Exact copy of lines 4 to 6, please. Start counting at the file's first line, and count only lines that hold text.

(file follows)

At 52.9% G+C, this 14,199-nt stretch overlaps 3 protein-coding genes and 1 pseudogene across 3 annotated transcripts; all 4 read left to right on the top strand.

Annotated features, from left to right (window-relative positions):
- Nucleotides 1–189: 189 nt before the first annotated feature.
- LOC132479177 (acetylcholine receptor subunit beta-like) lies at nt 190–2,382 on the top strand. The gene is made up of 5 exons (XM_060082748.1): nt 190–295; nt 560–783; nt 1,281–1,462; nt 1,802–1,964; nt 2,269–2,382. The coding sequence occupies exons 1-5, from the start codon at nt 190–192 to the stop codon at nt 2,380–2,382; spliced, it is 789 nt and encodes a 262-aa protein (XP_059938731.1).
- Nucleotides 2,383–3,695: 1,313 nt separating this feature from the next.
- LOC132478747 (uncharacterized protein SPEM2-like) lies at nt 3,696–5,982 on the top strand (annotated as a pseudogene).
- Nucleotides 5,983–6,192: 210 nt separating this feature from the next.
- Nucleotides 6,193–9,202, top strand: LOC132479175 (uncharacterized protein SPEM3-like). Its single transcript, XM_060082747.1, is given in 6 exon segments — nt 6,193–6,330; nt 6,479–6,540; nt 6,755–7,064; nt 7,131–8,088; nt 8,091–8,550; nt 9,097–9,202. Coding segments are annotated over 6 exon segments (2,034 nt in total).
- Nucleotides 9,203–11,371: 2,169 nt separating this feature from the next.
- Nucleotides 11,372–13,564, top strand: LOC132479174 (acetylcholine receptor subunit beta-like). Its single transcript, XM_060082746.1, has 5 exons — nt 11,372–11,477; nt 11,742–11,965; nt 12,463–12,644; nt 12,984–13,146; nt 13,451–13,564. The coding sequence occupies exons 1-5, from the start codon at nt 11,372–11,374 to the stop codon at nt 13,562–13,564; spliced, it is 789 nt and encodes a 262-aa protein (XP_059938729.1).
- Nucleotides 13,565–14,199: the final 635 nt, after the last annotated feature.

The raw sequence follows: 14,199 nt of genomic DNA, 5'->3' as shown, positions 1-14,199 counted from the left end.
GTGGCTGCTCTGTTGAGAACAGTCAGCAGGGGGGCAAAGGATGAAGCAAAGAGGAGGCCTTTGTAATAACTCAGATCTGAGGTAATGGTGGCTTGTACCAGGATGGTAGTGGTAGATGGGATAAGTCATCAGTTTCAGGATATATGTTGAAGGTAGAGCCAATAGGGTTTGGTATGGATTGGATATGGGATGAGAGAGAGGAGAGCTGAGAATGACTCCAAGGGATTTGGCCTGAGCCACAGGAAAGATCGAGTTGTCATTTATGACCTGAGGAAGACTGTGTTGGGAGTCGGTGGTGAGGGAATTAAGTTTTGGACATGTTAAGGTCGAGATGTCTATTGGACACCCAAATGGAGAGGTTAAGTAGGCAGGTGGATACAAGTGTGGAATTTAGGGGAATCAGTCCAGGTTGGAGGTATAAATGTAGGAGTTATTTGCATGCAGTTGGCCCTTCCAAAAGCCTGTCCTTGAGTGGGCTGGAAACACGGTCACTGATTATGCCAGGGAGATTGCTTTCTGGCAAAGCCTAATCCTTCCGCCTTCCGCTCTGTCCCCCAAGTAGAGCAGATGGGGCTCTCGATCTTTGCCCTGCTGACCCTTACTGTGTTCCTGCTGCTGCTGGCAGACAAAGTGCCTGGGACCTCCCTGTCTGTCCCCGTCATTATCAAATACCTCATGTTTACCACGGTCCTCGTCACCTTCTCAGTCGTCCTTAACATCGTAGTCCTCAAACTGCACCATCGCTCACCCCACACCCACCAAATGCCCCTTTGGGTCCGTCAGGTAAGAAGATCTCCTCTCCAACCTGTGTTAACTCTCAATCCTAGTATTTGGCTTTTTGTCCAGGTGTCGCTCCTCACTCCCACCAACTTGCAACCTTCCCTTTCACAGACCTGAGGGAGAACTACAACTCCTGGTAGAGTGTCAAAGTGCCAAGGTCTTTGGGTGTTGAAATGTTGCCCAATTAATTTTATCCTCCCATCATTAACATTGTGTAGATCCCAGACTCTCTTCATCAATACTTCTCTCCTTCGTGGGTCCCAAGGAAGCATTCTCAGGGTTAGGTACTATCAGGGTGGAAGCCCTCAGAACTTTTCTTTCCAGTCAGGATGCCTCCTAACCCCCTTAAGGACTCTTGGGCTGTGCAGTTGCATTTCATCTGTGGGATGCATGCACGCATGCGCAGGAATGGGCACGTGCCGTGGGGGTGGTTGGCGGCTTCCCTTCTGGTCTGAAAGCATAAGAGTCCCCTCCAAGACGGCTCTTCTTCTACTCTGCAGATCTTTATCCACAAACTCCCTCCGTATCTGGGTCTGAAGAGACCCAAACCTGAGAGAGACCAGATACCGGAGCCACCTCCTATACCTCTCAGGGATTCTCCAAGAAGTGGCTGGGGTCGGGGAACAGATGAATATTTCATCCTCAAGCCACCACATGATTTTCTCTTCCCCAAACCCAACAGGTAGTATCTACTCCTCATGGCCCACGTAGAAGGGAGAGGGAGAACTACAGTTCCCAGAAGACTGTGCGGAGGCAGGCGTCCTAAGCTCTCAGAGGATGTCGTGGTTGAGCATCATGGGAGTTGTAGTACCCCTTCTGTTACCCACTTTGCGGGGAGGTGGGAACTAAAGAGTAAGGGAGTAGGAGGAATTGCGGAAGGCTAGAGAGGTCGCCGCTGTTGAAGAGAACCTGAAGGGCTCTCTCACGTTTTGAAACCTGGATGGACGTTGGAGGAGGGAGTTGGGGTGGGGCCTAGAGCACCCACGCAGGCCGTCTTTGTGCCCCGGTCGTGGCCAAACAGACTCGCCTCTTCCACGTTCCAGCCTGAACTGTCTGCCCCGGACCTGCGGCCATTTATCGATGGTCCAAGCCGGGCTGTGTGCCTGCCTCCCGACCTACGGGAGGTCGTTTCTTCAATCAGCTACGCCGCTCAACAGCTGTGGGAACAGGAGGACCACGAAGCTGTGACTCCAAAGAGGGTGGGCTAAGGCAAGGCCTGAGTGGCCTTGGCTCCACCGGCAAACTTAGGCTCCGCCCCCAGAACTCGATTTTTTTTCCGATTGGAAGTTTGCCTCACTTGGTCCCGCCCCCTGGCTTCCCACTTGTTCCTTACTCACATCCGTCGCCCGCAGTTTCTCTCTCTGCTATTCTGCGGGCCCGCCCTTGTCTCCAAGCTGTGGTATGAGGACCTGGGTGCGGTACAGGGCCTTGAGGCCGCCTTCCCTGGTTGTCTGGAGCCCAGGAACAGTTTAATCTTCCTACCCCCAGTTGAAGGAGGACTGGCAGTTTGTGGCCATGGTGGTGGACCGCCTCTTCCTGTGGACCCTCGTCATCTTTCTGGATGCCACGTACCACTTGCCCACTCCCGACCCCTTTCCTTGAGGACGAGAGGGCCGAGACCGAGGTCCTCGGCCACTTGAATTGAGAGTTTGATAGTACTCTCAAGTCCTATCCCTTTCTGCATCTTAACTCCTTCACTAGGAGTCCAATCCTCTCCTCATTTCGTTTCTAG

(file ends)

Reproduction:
- LOC132479177 (acetylcholine receptor subunit beta-like) lies at nt 190–2,382 on the top strand. The gene is made up of 5 exons (XM_060082748.1): nt 190–295; nt 560–783; nt 1,281–1,462; nt 1,802–1,964; nt 2,269–2,382. The coding sequence occupies exons 1-5, from the start codon at nt 190–192 to the stop codon at nt 2,380–2,382; spliced, it is 789 nt and encodes a 262-aa protein (XP_059938731.1).
- Nucleotides 2,383–3,695: 1,313 nt separating this feature from the next.
- LOC132478747 (uncharacterized protein SPEM2-like) lies at nt 3,696–5,982 on the top strand (annotated as a pseudogene).